Lauren White: And what you're saying too, I mean, you're going to have different terminology than me as a first-time homeowner might not know. But insurance and roofing companies, that's your lingo. And so, having someone who can help you, and make sense of everything, and then come back to the homeowner, and explain it in their terms that they understand.
Lee Lipniskis: I think it's important to note that when a storm happens, and let's say it's a big one, and you have ... like right now in Colorado, it's just crazy damage in certain situations. There's broken windows. Trees are on the ground. Everything was green, and now the leaves are everywhere, and there's granules everywhere. That's frightening for a homeowner who's never been through that, where it's their first time filing a claim. So, it's really important to hire a contractor who not only knows what they're doing, but has a calming presence, and will be there for you, and walk you through it, and kind of have your back, and say, "Hey, I got you. I understand this is a lot. It is a lot, but I'm here for you. Let's take it step by step," instead of having somebody who comes out, and is like, "Oh my God, you have so much damage. This is crazy. Your roof needs to be replaced now." You know what I mean? [inaudible 00:16:15]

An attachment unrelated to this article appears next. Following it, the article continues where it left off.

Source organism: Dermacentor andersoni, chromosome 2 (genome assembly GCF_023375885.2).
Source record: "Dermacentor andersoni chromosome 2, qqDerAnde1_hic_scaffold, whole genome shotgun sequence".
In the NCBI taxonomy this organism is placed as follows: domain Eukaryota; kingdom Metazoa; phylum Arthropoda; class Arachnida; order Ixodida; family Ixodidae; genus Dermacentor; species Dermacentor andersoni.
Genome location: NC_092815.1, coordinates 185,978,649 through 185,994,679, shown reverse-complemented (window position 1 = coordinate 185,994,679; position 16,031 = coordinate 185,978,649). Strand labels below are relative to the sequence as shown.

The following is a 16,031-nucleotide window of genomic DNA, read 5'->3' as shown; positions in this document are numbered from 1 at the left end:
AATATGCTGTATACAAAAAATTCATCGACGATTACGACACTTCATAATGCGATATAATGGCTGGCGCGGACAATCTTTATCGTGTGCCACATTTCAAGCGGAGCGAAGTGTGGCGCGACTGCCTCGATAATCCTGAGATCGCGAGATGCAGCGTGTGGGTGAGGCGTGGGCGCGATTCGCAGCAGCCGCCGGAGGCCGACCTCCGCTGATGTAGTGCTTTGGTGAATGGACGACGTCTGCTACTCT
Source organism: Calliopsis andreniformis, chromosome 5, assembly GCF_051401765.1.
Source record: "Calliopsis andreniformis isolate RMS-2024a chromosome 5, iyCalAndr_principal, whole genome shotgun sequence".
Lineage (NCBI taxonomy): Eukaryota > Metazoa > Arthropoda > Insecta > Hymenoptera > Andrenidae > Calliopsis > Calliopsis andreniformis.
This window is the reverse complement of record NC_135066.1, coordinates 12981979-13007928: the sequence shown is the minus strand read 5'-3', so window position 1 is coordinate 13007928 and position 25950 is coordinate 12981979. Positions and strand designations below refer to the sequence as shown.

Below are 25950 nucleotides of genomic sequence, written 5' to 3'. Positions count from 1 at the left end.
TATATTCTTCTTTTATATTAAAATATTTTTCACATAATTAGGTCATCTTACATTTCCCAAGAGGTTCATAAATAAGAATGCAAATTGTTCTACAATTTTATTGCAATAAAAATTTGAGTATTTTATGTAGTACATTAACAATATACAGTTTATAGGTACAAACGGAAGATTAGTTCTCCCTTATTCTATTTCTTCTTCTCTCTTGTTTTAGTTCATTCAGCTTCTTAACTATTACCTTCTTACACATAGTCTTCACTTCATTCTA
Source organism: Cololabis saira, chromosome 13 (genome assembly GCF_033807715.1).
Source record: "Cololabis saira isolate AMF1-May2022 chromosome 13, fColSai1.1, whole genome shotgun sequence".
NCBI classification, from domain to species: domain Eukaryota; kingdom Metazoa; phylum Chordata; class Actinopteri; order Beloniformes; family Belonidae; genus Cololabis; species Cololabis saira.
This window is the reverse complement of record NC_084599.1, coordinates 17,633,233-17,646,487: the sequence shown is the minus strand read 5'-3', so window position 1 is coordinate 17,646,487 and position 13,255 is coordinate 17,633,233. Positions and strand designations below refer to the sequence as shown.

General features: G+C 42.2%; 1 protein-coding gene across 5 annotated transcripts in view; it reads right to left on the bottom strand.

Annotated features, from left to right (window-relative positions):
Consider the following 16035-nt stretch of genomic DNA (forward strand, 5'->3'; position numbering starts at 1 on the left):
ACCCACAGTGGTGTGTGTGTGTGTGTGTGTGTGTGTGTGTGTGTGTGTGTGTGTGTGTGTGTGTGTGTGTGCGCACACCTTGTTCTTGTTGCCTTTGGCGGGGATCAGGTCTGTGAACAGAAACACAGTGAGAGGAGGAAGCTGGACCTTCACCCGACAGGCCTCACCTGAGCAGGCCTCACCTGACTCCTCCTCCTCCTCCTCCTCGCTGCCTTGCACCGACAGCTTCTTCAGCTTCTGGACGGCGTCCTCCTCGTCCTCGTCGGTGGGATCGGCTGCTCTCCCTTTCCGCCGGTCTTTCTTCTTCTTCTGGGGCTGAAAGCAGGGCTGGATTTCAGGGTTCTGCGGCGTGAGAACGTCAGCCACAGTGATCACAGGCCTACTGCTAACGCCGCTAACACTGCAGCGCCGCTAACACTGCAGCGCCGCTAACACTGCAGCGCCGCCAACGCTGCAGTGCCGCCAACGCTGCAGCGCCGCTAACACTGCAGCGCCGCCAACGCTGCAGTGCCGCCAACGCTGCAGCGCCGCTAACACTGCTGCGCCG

Wendy Marvin: Yeah, and to Lee's point, we're talking about females in the industry, there's a benefit right there for females in the industry.
Lee Lipniskis: 100%.
Wendy Marvin: Because we're empathetic enough to understand where the homeowner sits, and not interested in upselling them or frightening them further just to get more money from them.
Lee Lipniskis: Right, that's important to note.
Megan Ellsworth: Kind of building off of that, why should homeowners in the Portland/Vancouver area, and the Denver areas turn to Levello and Matrix Home Solutions for help?